n IFE PsychologIA : An International Journal - Mentoring in the precarious conditions of the Trans Atlantic slave trade and re-settlement : the case of the African Brazilians in Lagos, Nigeria : chapter 34
|Article Title||Mentoring in the precarious conditions of the Trans Atlantic slave trade and re-settlement : the case of the African Brazilians in Lagos, Nigeria : chapter 34|
|© Publisher:||IFE Centre for Psychological Studies (ICPS)|
|Journal||IFE PsychologIA : An International Journal|
|Affiliations||1 Crawford University, Nigeria and 2 Crawford University, Nigeria|
|Publication Date||Jan 2011|
|Pages||469 - 477|
|Issue||Special issue 1|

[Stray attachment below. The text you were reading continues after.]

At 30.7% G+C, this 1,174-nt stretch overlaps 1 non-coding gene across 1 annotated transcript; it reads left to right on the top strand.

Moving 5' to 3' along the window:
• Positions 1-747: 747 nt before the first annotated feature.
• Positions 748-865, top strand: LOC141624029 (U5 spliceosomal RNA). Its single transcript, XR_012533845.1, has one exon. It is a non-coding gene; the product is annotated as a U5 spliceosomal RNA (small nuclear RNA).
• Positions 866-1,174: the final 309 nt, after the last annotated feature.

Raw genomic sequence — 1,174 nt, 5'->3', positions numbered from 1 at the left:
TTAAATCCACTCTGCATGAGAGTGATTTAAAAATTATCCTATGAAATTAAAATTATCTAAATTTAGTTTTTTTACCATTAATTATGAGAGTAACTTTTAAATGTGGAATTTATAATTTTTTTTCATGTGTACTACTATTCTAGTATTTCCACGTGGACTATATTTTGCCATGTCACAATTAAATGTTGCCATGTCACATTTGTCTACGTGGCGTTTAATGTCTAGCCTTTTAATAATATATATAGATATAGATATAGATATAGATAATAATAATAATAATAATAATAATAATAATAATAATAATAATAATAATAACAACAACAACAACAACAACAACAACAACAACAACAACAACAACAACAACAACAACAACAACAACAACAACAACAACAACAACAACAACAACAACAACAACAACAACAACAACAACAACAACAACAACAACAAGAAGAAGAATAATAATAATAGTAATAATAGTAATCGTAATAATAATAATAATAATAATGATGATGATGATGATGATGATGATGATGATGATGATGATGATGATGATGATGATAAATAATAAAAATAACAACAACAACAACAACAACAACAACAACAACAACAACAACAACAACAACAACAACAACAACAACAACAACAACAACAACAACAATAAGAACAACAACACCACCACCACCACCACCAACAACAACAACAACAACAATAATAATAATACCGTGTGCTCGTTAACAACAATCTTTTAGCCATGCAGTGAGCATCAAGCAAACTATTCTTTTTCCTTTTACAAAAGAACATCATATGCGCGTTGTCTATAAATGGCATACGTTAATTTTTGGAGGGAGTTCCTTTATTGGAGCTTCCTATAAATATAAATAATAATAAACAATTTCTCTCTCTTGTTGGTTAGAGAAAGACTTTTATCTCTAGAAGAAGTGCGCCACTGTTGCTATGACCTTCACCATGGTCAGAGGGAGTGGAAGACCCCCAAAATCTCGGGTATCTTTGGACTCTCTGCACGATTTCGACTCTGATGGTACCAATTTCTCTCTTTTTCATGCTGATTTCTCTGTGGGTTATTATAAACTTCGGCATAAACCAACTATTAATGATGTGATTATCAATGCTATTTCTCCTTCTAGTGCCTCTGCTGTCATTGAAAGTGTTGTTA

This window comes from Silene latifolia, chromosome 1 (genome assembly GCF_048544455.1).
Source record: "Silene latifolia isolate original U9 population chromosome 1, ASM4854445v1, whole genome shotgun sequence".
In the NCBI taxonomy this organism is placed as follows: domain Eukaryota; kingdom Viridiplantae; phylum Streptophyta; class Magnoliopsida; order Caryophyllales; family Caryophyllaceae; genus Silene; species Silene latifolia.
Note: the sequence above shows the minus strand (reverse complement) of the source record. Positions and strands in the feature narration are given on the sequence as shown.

The paper locates the notion of mentoring within the precarious situation of enslavement that typified the repressive conditions of Africans during the era of the Trans Atlantic slave trade. It emphasizes a two dimensional perspective of the application of mentoring, the first as depicted in the harsh and arduous conditions of enslavement and the second as reflected in the eventual strains of resettlement on the Island of Lagos. The paper further notes that while the plurality of existing scholarly discussions relating to the subject of mentoring cannot be said in its entirety to be culture blind, such discussions have been largely predicated on the standpoint of academic, managerial and professional mentor-mentee perspective. As a result, scant attention has often been given to issues relating to socialization and enculturation, areas that nuance the cultural bedrock of mentoring which in essence, shape the affective register of human relations along the dimensions of human resource and nurturing. By focusing on the conditions of the African Brazilians who settled on the Island of Lagos following the abolition of the Trans Atlantic slave trade at the end of the 19th century, the paper considers the important dimension of mentoring as a cultural tool for adaptability within and outside of the arduous conditions of the slave field. On the whole, it raises the suggestion that increased attention be paid to issues relating to mentoring which border on the socio-cultural arena and related historical processes. This will indeed make for profitable complement and improved presentations of the subject of mentoring in relation to group or communal oriented human resources and thereby direct attention to previously unexplored socio-cultural territories.
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